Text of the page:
Paying homage to earlier sci-fi/horror stories was something Doctor Who was no stranger to (see "Tomb of the Cybermen") but the "Robot" presaged a whole slew of similar homages over the next few seasons under Hinchcliffe's aegis. On that subject, Dicks once noted that "My old friend Mac Hulke used to say that to write science fiction, or any kind of fiction, you needed a strong original idea. It didn't have to be your strong original idea." Don't take that as a lack of creativity, though—the early Tom Baker years are pretty much the golden age of Doctor Who. The starting points were often  familiar, but the stories generally spun in new and fresh directions.


In "Robot," though, the homage doesn't really work. The Kong/Fay Wray relationship between Sarah and the metal being is nicely established and even sweet, but I wish they would have stopped there, instead of trying to re-create the Empire State Building biplane battle with the Doctor's yellow roadster and a bucket of slime. The idea that the Robot's "living metal" lets it grow to enormous size is clearly a holdover from the original King Kong concept, but it's not properly set up in the script. It seems to come out of nowhere and only serves to prolong the story past its natural ending point somewhere in the third episode.

As for the special effects: You have to cut some slack to a low-budget TV show in 1975, but even back then it was obvious that the tank that's disintegrated in episode three was merely a remote-control toy. The Robot costume, which gets a lot more screen time, is much more effective, although note that in the middle of a gunfight, another character has to help it down some steps because the actor couldn't see where he was going.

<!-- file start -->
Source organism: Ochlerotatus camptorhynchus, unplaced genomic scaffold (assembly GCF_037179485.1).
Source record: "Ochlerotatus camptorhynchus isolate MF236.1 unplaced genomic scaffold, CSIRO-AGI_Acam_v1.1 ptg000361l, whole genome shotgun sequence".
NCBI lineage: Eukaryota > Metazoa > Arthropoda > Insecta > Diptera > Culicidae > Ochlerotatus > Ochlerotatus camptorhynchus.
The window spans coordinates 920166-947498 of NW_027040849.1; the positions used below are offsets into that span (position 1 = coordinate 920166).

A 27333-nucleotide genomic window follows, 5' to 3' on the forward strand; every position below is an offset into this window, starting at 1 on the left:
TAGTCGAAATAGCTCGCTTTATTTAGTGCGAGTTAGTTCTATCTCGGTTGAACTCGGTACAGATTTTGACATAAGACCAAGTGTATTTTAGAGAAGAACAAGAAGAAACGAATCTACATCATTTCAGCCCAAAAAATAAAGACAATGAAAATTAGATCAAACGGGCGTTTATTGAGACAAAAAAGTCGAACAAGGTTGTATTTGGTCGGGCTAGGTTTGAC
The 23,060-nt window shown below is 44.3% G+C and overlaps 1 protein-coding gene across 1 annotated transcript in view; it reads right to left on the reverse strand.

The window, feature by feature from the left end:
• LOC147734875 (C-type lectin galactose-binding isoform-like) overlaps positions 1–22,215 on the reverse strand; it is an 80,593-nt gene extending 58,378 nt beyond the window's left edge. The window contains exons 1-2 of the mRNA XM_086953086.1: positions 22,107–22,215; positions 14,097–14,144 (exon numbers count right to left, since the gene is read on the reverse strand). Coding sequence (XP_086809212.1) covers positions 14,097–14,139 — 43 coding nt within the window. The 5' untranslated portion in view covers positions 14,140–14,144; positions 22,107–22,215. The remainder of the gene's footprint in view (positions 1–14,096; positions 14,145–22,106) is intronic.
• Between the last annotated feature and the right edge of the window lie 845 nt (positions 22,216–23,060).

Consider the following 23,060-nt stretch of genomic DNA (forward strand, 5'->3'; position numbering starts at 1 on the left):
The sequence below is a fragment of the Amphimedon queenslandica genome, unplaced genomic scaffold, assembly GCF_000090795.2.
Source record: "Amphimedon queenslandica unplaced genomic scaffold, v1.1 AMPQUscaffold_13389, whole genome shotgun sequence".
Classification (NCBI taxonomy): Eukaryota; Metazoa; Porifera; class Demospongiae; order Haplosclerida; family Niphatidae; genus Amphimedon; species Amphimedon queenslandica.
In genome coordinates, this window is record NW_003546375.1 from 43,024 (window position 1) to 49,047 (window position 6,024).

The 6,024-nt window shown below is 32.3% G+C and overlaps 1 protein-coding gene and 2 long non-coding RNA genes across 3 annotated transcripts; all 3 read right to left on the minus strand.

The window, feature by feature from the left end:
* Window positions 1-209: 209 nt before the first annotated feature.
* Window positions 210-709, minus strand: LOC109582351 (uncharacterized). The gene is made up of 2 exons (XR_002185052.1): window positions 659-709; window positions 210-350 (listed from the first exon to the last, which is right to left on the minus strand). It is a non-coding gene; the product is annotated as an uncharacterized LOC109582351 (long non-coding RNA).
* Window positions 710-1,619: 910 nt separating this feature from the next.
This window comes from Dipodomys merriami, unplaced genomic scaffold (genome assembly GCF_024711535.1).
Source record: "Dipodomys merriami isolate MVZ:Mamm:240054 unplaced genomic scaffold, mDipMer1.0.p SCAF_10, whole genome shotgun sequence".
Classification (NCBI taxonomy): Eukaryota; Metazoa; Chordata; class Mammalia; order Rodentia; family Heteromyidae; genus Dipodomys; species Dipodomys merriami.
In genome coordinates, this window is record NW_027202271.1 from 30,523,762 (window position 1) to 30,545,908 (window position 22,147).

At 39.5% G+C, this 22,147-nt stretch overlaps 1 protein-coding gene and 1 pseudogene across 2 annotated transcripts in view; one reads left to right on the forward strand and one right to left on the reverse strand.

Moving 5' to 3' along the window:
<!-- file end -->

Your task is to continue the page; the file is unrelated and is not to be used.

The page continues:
Besides the new Doctor, we're introduced to another new character—Harry Sullivan, a pompous and dim but good-hearted physician played by Ian Marter. Harry doesn't have much to do in "Robot," but afterwards, he becomes a member of the TARDIS crew for the rest of this season. He makes a great comic foil for Baker, who constantly runs circles around him, and I suspect he was the inspiration for the similar dynamic between the Ninth Doctor and Rose's boyfriend Mickey.

Stray observations:

  • Nicholas Courtney has some wonderful comic moments here as the target of Baker's pranks and jibes, showing how funny a talented straight man can be. The double take he gives after the "they're all foreigners" line is priceless. Too bad he's all but gone from the show after this.
  • Even though it's illogical and thus out of character for the Robot, I like the fact that it fakes out the Doctor by pretending that it shuts down when he puts his hat over its eyes.
  • Kudos to Edward Burnham as the dotty Professor Kettlewell, who not only suggested the cartoonish Einsteinian hair and coke-bottle glasses but gives the poor dupe enough genuine humanity that the costume doesn't turn him into a clown.
  • There are a couple of coincidental echoes between "Robot" and the episode I looked at two weeks ago, "Tomb of the Cybermen." The Robot itself was played by Michael Kilgarriff, who played the less sympathetic Cyber-Controller in "Tomb." And Think Tank seems like a modern-day version of the Brotherhood of Logicians.
  • Here's what we're tackling in the upcoming weeks, starting with Peter Davison's debut as the Fifth Doctor:
    July 3: "Castrovalva"
    July 10: "The Twin Dilemma"
    July 17: "Time and the Rani"
    July 31: "Doctor Who: The Movie"
    Aug. 7: "The Daleks"
    Aug. 14: "The Mind Robber"
    Aug. 21: "The Time Warrior"
    Aug. 28: "The Brain of Morbius"
    Sept. 4: "Earthshock"